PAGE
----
Certain foods high in FODMAPs (fermentable oligosaccharides, disaccharides, monosaccharides, and polyols), which are carbohydrates, can be responsible for discomfort in those who have trouble digesting/absorbing them in their small intestine, particularly those who have IBS or other gastrointestinal disorders. While I don’t personally have IBS or suffer from a food-based allergy or illness, I can sympathize with those in that situation.

Traditional sourdough bread made with whole grain spelt flour can classify as a low FODMAP food, conforming to the diet2. This isn’t to say spelt itself is low FODMAP, but when the grain is used in a traditional sourdough bread (with is lengthy natural fermentation), it looks to be better tolerated3. This is promising for those who strictly adhere to a low FODMAP diet, potentially allowing them to eat bread—something on the do-not-eat list—in moderation.

And in addition, spelt has higher levels of protein than modern wheat, is a good source of dietary fiber, vitamins, and minerals4. Plus, it just tastes great—when you take a bit of this bread your body just knows it’s healthy.

Honey, extra virgin olive oil, and dough mix

Whole Grain Spelt Pan Loaf Recipe

The quantity of extra virgin olive oil and honey in this recipe is right in balance: you will taste a hint of sweetness from the honey and a slightly fruity flavor and a soft texture from the olive oil. I toyed with lower percentages of each (little impact) and higher percentages (too overpowering) and settled on just the right amount. Additionally, I increased the salt percentage from my typical flat 2% to 2.2% to help draw out more of the whole grain flavor.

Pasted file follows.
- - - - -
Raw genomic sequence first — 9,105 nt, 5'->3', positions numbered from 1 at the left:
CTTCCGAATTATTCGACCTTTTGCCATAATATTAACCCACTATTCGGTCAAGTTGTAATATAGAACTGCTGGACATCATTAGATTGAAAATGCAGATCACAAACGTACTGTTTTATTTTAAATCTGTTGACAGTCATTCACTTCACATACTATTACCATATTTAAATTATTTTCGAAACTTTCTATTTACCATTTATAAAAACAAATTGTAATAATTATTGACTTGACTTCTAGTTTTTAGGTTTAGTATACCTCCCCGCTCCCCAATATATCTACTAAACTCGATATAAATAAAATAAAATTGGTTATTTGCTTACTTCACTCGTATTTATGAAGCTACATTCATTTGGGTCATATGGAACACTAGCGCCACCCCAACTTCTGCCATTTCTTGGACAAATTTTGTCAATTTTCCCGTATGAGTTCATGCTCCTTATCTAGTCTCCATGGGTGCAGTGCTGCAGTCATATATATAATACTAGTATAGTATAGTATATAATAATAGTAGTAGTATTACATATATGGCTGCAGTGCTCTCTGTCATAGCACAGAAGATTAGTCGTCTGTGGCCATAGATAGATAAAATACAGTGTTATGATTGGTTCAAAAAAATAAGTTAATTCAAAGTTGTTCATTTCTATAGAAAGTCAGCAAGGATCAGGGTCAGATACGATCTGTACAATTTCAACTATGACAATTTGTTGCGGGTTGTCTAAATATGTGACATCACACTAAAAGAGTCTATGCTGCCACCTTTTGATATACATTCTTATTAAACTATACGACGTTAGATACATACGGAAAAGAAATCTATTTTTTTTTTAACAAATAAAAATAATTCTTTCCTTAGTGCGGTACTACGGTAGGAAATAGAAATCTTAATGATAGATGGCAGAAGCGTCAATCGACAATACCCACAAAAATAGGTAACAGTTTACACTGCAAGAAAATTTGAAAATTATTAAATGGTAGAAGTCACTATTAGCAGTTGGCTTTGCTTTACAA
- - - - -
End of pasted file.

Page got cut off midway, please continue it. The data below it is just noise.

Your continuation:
Note that honey is not a low FODMAP food, but the honey used in this recipe can easily be replaced, 1-for-1, by pure maple syrup.

Depending on the size of your baking pan, you might need to adjust the total weight of this dough, or split it into two loaves. See my guide to shaping a pan loaf for various pan sizes and dough weights.

I used my 8.85″ x 4.7″ x 4.7″ bread pan for this bake.


Total Dough Weight1,400 grams
Pre-fermented Flour5.50%
YieldOne 1,400 g pan loaf

Total Formula

WeightIngredientBaker’s Percentage
745gWhole grain spelt flour (Central Milling Whole Spelt Flour)100.00%
37gHoney (substitute for pure maple syrup for a low FODMAP option)5.00%
37gExtra virgin olive oil5.00%
6gSourdough starter (100% hydration)0.83%

Levain Build